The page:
BENZOIN, or Gum Benjamin (supposed to be from Arab. luban, frankincense, the first syllable being dropped in Romanic as if it were the article), a balsamic resin obtained from Styrax benzoin, a tree of considerable size, native to Sumatra and Java, and from other species of Styrax. It is obtained by making incisions in the bark of the trees, and appears to be formed as the result of the wound, not to be secreted normally. There are several varieties of benzoin in commerce: (1) Siam benzoin, which apparently does not come from Styrax benzoin, is the finest and most aromatic, and occurs in the form of small “tears,” rarely exceeding 2 in. in length by ½ in. in thickness, and of “blocks” made up of these tears agglomerated by a clear reddish-brown resin. The odour of Siam benzoin is partly due to the presence of vanillin, and the substance contains as much as 38% of benzoic acid but no cinnamic acid. (2) Sumatra benzoin occurs only in masses formed of dull red resin enclosing white tears. It contains about 20% of cinnamic acid in addition to 18 or even more of benzoic. (3) Palembang benzoin, an inferior variety, said to be obtained from Styrax benzoin in Sumatra, consists of greyish translucent resinous masses, containing small white opaque tears. It does not appear to contain cinnamic acid. Large quantities of benzoin are used as incense. Its medicinal uses depend on the contained benzoic acid (q.v.).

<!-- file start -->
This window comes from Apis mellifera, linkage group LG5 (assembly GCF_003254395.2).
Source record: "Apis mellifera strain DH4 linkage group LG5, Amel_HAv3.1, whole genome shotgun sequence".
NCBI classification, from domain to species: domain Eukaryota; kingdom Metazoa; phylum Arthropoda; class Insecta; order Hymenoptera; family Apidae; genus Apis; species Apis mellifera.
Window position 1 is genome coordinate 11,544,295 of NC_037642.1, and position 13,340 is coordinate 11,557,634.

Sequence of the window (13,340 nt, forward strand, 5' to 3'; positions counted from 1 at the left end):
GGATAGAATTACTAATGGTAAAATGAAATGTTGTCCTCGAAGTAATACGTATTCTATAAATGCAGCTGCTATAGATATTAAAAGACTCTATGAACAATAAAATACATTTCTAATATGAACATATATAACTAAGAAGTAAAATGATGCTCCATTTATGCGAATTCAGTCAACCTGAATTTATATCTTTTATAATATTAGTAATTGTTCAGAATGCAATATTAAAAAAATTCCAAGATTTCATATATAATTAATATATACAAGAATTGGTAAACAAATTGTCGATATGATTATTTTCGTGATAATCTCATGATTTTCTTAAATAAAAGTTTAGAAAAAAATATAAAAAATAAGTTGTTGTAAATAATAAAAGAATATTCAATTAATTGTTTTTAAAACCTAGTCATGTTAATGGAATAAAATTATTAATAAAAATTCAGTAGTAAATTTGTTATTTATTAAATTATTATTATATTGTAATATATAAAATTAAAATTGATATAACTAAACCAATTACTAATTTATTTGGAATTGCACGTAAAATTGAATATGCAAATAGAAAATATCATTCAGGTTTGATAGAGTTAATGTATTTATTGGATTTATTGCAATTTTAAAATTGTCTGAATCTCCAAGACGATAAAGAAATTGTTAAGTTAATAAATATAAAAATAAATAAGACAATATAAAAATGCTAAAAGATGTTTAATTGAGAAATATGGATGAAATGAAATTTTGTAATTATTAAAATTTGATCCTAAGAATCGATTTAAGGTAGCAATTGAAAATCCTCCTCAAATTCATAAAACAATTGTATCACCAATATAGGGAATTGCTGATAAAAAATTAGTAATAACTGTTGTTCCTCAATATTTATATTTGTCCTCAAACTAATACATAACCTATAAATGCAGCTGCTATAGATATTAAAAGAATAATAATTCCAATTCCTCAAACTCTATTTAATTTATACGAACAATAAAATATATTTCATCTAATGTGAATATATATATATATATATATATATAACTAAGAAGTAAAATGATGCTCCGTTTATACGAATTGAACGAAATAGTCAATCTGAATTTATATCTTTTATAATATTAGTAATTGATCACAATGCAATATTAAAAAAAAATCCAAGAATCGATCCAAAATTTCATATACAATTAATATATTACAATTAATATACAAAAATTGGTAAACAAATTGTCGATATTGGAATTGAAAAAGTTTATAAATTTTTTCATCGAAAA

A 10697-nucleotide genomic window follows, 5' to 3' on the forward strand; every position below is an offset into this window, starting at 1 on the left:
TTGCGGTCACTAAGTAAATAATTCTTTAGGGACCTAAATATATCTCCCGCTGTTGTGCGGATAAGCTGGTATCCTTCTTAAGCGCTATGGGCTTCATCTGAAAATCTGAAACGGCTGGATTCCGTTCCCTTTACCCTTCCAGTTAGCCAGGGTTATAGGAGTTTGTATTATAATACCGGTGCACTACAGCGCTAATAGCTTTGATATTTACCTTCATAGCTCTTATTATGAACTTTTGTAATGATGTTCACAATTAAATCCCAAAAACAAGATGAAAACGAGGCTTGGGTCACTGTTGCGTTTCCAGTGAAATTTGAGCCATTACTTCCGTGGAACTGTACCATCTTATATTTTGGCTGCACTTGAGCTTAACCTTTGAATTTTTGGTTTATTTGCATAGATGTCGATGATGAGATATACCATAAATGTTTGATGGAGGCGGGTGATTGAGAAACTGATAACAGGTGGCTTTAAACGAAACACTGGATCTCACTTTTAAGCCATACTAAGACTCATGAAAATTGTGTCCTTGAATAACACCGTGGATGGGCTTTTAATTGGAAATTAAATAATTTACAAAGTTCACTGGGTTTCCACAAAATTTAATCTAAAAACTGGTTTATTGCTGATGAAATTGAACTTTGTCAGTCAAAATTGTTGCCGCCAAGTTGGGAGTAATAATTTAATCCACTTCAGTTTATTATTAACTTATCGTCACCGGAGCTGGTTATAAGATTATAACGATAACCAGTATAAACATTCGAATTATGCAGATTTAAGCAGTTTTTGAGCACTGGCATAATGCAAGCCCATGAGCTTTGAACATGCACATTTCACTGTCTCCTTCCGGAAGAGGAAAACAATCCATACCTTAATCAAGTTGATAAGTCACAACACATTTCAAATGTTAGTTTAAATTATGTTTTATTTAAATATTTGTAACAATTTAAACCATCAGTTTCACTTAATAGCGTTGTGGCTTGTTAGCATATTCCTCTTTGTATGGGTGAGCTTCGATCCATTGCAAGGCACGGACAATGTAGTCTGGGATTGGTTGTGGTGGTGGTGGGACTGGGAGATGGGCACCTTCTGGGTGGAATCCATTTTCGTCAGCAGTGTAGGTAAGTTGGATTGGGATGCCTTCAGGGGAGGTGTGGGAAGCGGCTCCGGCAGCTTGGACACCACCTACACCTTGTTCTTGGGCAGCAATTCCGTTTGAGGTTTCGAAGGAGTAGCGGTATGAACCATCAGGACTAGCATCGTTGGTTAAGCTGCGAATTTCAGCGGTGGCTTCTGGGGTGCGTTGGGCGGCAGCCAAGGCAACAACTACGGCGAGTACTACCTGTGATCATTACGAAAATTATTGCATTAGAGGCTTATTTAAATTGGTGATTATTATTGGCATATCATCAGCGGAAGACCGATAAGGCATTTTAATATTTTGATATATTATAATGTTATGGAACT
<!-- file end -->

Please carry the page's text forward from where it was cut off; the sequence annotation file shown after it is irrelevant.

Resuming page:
BENZOPHENONE (Diphenyl Ketone), C6H5·CO·C6H5, the simplest representative of the true aromatic ketones. It may be prepared by distilling calcium benzoate; by condensing benzene with benzoyl chloride in the presence of anhydrous aluminium chloride; by the action of mercury diphenyl on benzoyl chloride, or by oxidizing diphenylmethane with chromic acid. It is a dimorphous substance existing in two enantiotropic forms, one melting at 26° C. and the other at 48° C: (Th. Zmcke, Berichte, 1871, 4, p. 576). It boils at 306.1° C., under a pressure of 760.32 mm. It is reduced by sodium amalgam to benzhydrol or diphenyl carbinol C6H5·CHOH·C6H5; a stronger reducing agent, such as hydriodic acid in the presence of amorphous phosphorus converts it into diphenylmethane (C6H5)2·CH2. Potash fusion converts it into benzene and benzoic acid. With phenylhydrazine it forms a hydrazone, and with hydroxylamine an oxime, which exists in one form only; if, however, one of the phenyl groups in the oxime be substituted in any way then two stereo-isomeric oximes are produced (cf. Stereo-Isomerism); thus parachlorbenzophenone oxime exists in two different forms (V. Meyer and K. F. Auwers, Berichte, 1890, 23, p. 2403). Many derivatives are known, thus ortho-amino-benzophenone, melting at 106° C., can be obtained by reduction of the corresponding nitro compound; it condenses under the influence of heated lead monoxide to an acridine derivative and with acetone in presence of caustic soda it gives a quinoline. Tetramethyl-diamido-benzophenone or Michler’s ketone, CO[C6H4N·(CH3)2]2, melting at 173°, is of technical importance, as by condensation with various substances it can be made to yield dye-stuffs. It is prepared by the action of carbonyl chloride on dimethyl aniline in the presence of aluminium chloride: COCl2 + 2C6H5N(CH3)2 = 2HCl + CO[C6H4N(CH3)2]2.